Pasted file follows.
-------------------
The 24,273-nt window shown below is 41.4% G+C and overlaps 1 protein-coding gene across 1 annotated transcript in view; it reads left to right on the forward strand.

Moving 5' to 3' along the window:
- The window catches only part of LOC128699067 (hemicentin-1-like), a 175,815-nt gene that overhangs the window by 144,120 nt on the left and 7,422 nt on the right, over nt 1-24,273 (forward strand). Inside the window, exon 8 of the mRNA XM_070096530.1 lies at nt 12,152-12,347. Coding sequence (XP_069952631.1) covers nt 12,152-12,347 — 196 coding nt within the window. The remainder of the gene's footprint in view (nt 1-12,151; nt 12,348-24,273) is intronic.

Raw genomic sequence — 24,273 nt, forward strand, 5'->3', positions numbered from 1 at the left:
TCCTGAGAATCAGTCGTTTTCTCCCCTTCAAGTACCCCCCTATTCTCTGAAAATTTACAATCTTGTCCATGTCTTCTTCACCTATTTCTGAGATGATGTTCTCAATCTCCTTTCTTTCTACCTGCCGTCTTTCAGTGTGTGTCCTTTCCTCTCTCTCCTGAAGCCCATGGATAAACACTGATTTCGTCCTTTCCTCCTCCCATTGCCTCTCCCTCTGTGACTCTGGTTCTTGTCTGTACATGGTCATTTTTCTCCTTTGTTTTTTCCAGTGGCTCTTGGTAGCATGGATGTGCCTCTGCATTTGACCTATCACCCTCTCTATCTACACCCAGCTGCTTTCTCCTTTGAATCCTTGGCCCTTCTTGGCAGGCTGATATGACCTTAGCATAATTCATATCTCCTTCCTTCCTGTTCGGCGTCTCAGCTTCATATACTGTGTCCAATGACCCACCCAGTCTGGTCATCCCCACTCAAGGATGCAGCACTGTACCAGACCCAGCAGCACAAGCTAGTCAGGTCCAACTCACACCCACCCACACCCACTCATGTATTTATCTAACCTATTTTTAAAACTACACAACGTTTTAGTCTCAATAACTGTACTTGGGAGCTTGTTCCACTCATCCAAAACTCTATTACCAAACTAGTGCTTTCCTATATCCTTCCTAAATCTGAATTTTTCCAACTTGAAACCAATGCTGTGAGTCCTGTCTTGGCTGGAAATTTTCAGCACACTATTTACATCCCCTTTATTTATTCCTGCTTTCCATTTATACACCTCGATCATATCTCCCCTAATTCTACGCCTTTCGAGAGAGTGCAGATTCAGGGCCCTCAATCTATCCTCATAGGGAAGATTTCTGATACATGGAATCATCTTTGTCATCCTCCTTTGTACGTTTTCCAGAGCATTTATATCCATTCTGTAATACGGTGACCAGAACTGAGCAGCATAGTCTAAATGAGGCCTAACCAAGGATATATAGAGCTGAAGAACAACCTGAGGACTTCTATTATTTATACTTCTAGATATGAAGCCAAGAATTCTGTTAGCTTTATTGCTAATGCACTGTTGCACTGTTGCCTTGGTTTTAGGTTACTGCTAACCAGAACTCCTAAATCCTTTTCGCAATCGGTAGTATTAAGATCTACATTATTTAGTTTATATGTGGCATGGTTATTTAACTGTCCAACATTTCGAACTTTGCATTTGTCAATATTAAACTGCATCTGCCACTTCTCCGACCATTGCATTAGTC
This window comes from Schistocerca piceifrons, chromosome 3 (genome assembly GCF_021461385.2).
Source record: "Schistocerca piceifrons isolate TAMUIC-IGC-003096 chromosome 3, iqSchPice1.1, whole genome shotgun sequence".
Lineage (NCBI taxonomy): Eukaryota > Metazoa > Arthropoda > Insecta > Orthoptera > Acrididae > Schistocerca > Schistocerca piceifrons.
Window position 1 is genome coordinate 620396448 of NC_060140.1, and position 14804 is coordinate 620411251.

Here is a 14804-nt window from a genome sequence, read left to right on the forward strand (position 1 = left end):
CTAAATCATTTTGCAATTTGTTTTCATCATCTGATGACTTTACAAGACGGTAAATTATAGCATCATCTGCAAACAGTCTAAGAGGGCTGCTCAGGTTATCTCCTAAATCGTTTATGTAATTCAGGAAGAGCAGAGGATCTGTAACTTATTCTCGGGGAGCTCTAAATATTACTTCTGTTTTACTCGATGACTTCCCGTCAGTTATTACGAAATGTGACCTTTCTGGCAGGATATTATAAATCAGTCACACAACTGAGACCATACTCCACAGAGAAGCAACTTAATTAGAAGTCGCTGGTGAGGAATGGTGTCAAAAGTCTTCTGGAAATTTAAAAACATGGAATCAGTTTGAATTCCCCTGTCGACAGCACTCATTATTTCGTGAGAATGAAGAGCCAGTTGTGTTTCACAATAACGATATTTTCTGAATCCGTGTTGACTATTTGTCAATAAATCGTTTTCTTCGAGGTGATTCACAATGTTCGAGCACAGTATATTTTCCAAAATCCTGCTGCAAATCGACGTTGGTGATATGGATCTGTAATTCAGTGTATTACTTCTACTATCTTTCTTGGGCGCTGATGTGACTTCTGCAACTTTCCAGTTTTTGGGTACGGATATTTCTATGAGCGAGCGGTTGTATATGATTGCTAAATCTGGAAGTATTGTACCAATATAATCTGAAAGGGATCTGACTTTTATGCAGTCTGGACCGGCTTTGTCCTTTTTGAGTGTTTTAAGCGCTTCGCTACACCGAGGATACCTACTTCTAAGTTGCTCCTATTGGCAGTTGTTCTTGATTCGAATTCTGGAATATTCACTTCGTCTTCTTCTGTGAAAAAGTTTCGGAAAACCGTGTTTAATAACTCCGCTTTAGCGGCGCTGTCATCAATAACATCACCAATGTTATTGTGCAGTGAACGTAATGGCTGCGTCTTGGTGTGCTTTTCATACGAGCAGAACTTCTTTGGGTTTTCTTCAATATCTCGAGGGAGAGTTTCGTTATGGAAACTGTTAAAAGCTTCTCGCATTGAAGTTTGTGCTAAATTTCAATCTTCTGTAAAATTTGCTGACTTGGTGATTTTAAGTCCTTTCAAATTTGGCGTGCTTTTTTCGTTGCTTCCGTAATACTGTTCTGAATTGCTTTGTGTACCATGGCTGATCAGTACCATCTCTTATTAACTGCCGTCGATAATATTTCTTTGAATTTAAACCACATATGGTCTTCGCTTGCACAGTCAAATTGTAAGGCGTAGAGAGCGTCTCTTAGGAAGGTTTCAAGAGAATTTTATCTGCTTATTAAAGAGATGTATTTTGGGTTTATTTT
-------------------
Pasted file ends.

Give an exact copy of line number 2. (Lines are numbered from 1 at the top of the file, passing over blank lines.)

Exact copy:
Moving 5' to 3' along the window: